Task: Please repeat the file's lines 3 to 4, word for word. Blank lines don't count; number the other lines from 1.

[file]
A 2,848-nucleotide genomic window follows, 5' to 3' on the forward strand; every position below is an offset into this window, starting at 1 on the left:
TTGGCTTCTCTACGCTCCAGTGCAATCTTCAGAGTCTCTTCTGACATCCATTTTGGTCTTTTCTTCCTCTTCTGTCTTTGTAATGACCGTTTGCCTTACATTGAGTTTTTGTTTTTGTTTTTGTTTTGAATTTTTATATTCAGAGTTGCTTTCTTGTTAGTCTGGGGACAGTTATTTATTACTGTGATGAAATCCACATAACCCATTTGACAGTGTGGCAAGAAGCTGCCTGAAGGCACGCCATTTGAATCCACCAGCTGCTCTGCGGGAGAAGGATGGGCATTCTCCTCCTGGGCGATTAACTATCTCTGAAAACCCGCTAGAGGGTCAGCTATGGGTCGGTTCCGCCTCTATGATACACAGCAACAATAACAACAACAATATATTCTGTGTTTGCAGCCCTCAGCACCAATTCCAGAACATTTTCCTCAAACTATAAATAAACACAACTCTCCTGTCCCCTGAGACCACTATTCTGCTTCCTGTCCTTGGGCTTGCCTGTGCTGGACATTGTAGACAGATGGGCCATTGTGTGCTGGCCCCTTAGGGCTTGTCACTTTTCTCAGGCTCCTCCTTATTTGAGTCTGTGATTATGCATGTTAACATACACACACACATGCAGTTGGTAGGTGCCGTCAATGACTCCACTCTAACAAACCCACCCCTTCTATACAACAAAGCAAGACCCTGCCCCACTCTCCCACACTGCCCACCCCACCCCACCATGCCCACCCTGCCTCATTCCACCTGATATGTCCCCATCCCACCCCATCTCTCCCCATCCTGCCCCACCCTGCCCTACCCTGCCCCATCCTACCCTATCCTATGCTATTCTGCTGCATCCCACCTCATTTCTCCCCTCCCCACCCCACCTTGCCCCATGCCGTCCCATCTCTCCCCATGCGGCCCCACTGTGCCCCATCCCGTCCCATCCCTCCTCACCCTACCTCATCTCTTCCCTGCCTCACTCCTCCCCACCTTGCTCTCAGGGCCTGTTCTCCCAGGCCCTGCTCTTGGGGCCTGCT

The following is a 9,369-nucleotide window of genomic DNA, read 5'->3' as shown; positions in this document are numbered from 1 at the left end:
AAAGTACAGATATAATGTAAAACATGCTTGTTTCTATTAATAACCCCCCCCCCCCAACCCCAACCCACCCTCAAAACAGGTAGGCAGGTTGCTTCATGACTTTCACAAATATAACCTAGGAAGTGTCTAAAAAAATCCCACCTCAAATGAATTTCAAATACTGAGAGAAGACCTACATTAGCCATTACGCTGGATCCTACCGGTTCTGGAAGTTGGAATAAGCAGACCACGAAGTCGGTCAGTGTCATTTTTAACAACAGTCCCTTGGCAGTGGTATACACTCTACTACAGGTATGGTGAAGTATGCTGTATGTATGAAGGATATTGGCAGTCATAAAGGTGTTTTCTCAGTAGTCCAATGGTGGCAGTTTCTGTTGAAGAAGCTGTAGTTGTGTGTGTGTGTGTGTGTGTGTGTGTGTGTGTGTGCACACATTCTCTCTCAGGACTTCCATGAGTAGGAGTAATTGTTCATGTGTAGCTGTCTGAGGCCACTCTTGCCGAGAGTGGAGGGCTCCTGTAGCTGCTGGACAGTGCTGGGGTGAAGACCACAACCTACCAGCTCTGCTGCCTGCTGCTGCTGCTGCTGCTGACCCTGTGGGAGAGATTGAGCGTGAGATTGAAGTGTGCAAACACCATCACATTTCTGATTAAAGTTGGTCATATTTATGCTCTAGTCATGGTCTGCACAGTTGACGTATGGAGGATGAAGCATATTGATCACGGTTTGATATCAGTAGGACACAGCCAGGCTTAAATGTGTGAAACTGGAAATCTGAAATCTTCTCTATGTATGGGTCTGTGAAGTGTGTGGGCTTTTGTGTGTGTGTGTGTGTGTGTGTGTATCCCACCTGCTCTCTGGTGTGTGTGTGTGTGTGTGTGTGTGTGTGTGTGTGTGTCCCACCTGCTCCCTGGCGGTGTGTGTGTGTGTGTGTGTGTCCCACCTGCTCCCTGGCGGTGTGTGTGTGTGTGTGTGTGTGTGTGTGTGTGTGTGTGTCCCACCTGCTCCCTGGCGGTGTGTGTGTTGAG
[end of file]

The following is a 9,369-nucleotide window of genomic DNA, read 5'->3' as shown; positions in this document are numbered from 1 at the left end:
AAAGTACAGATATAATGTAAAACATGCTTGTTTCTATTAATAACCCCCCCCCCCCAACCCCAACCCACCCTCAAAACAGGTAGGCAGGTTGCTTCATGACTTTCACAAATATAACCTAGGAAGTGTCTAAAAAAATCCCACCTCAAATGAATTTCAAATACTGAGAGAAGACCTACATTAGCCATTACGCTGGATCCTACCGGTTCTGGAAGTTGGAATAAGCAGACCACGAAGTCGGTCAGTGTCATTTTTAACAACAGTCCCTTGGCAGTGGTATACACTCTACTACAGGTATGGTGAAGTATGCTGTATGTATGAAGGATATTGGCAGTCATAAAGGTGTTTTCTCAGTAGTCCAATGGTGGCAGTTTCTGTTGAAGAAGCTGTAGTTGTGTGTGTGTGTGTGTGTGTGTGTGTGTGTGTGTGCACACATTCTCTCTCAGGACTTCCATGAGTAGGAGTAATTGTTCATGTGTAGCTGTCTGAGGCCACTCTTGCCGAGAGTGGAGGGCTCCTGTAGCTGCTGGACAGTGCTGGGGTGAAGACCACAACCTACCAGCTCTGCTGCCTGCTGCTGCTGCTGCTGCTGACCCTGTGGGAGAGATTGAGCGTGAGATTGAAGTGTGCAAACACCATCACATTTCTGATTAAAGTTGGTCATATTTATGCTCTAGTCATGGTCTGCACAGTTGACGTATGGAGGATGAAGCATATTGATCACGGTTTGATATCAGTAGGACACAGCCAGGCTTAAATGTGTGAAACTGGAAATCTGAAATCTTCTCTATGTATGGGTCTGTGAAGTGTGTGGGCTTTTGTGTGTGTGTGTGTGTGTGTGTGTATCCCACCTGCTCTCTGGTGTGTGTGTGTGTGTGTGTGTGTGTGTGTGTGTGTGTCCCACCTGCTCCCTGGCGGTGTGTGTGTGTGTGTGTGTGTCCCACCTGCTCCCTGGCGGTGTGTGTGTGTGTGTGTGTGTGTGTGTGTGTGTGTGTGTCCCACCTGCTCCCTGGCGGTGTGTGTGTTGAG